WFRV CBS 5 | 6-3-2016
Recently, both the Wisconsin Republican (in May) and Democratic Parties (June) held their state conventions in Northeast Wisconsin. Both conventions featured substantial reporting by local news affiliates. Channel 5’s coverage however, stood out to us.
Channel 5’s coverage of the State Republican Convention seemed to focus on the alleged dissension between Republicans and their presumptive presidential nominee, Donald Trump. Even interviewing a Republican convention attendee that has reservations and may not be voting for Trump in the upcoming election. The reporter did not, however, reciprocate the point with coverage of a Trump supporter.
Now, we turn to Channel 5’s June 3rd coverage of the State Democratic Convention. Note the tone of the coverage and omission of notable points. There is no mention that the Democrats are still in the midst of a contested primary race (at the time of broadcast) or the alleged dissention in their party.
Weeks prior, Nevada’s State Democratic Convention showed significant discord between Bernie Sanders’ and Hillary Clinton’s supporters. You can read more about that in our past coverage of that event here.
There has even been a growing movement among Sanders’ supporters and Democratic Senators to remove the current Democratic National Committee chairwoman, Debbie Wasserman-Schultz for her outspoken anti-Sanders position.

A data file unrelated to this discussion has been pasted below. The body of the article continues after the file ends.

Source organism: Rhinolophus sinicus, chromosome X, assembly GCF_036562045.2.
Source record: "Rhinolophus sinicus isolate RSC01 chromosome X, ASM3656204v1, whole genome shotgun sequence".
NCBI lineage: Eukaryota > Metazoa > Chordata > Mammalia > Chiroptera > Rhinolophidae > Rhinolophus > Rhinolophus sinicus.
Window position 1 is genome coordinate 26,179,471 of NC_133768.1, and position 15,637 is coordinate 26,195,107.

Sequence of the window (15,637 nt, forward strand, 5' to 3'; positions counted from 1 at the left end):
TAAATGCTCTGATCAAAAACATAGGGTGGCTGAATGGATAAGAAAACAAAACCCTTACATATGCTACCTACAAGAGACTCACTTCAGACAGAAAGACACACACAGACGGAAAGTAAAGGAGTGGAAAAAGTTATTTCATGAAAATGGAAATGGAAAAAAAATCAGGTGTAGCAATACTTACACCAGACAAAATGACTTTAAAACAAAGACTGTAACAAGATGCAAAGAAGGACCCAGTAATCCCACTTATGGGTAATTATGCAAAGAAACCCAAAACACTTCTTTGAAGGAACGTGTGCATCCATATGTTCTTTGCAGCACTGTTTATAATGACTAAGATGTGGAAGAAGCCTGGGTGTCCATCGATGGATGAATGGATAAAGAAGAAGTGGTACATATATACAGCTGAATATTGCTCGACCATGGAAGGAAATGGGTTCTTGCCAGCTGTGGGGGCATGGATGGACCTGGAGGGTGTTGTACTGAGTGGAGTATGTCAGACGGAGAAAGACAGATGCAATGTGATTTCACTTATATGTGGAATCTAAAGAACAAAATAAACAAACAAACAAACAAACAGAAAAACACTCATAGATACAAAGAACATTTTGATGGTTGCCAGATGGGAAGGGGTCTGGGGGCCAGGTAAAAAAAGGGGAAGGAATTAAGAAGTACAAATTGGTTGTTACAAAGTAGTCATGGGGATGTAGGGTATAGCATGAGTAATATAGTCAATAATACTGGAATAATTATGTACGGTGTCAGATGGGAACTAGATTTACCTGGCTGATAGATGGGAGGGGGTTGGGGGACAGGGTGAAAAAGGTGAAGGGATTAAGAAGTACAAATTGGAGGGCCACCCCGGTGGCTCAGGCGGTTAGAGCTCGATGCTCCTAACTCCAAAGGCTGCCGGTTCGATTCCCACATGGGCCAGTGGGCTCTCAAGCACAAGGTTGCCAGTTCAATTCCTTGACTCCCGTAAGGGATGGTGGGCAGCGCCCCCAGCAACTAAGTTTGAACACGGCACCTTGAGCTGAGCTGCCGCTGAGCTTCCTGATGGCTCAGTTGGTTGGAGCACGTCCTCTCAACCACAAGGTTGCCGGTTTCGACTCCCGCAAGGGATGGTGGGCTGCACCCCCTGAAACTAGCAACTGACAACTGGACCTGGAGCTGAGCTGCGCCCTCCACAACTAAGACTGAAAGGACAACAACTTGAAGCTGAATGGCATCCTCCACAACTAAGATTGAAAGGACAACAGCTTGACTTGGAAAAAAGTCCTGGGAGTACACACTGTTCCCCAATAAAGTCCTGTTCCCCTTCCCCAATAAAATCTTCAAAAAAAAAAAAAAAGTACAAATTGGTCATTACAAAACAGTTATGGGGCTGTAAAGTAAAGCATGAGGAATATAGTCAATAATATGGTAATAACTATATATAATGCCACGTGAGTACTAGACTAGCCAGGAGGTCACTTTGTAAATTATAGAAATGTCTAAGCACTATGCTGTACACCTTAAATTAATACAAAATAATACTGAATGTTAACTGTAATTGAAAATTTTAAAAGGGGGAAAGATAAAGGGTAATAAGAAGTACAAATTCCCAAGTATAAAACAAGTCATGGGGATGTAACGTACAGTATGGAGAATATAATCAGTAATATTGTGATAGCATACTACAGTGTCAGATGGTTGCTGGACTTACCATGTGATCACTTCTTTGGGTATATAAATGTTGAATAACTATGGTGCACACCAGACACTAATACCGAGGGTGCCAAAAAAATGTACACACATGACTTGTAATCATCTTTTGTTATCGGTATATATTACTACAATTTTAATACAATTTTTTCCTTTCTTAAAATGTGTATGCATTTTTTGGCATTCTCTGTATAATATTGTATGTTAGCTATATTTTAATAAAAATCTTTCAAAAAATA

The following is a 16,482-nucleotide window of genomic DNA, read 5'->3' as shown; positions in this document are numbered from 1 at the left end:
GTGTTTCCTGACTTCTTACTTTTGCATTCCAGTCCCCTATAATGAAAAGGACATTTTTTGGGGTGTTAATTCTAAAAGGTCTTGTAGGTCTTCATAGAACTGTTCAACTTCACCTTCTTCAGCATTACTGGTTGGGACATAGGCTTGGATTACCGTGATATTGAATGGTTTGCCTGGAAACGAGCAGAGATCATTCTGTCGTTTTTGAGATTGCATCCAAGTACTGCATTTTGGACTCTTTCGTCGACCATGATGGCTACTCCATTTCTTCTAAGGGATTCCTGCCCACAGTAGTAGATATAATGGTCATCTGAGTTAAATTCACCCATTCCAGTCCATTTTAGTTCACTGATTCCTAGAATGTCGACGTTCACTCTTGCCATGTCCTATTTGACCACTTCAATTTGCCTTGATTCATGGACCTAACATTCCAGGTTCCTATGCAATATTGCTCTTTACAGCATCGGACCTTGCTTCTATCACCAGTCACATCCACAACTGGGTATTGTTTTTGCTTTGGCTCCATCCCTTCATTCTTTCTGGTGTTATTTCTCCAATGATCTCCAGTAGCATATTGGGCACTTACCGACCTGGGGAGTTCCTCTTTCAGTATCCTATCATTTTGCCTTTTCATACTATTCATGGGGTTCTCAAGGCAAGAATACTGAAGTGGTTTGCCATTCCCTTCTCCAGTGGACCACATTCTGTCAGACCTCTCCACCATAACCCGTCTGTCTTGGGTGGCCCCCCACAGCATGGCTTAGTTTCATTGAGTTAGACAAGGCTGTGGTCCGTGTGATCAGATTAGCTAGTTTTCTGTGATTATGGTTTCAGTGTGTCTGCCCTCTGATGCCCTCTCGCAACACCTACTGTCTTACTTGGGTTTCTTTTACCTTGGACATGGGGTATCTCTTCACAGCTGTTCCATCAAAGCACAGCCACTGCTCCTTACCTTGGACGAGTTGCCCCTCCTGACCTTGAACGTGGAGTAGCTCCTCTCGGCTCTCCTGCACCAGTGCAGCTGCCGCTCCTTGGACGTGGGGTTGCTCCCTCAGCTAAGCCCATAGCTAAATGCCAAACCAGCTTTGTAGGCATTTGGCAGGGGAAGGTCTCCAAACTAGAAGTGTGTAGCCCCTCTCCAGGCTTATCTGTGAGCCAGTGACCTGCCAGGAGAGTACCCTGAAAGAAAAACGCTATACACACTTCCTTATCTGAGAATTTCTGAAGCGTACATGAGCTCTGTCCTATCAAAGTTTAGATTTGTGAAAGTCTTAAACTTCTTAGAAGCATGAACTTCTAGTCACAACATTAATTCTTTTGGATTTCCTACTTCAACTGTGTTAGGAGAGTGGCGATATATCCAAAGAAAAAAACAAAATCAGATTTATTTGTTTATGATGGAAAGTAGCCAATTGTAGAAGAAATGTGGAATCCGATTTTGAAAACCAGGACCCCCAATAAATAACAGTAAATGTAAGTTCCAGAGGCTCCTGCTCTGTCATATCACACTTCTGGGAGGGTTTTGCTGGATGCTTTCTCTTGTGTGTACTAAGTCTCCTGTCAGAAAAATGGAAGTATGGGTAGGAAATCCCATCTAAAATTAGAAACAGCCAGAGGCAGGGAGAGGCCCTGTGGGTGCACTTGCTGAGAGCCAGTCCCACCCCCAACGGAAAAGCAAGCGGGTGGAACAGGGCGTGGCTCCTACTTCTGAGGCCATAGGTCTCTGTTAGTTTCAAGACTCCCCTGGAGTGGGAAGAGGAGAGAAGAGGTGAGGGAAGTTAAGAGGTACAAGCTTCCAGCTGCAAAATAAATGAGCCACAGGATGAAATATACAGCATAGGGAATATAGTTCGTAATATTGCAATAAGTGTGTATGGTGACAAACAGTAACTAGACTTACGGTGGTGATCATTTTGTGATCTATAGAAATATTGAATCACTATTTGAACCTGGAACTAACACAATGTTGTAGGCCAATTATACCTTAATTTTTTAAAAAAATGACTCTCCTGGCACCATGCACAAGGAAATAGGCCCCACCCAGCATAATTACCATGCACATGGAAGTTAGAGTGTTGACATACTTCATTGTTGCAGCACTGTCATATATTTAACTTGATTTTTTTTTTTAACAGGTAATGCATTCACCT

Patterns in local and national media seem to highlight friction amongst Republicans while downplaying the ongoing disputes that are taking place between Democrats. This can be seen in the polling numbers that existed prior to these two stories being aired.
At the time Channel 5 aired its coverage of the Republican convention, national polling by Rasmussen noted that 73% of Republicans indicated they would vote for Donald Trump, compared to the 77% of Democrats who indicated they would vote for Hillary Clinton.
Despite the mere 4-point differential in support between Trump and Clinton, WFRV pushed the narrative that there was significant disunity in the Republican party.
Two weeks later, poll numbers by Rasmussen noted that Trump had 76% GOP voter support, while Clinton only had 68% of Democrat voter support. Despite the decline in Democratic support for Clinton, Channel 5 still pushed the narrative that all is well with the Democratic Party.
This is a classic example of bias by spin. If 73% of party support constitutes dis-unity, then what does 68% support constitute WFRV?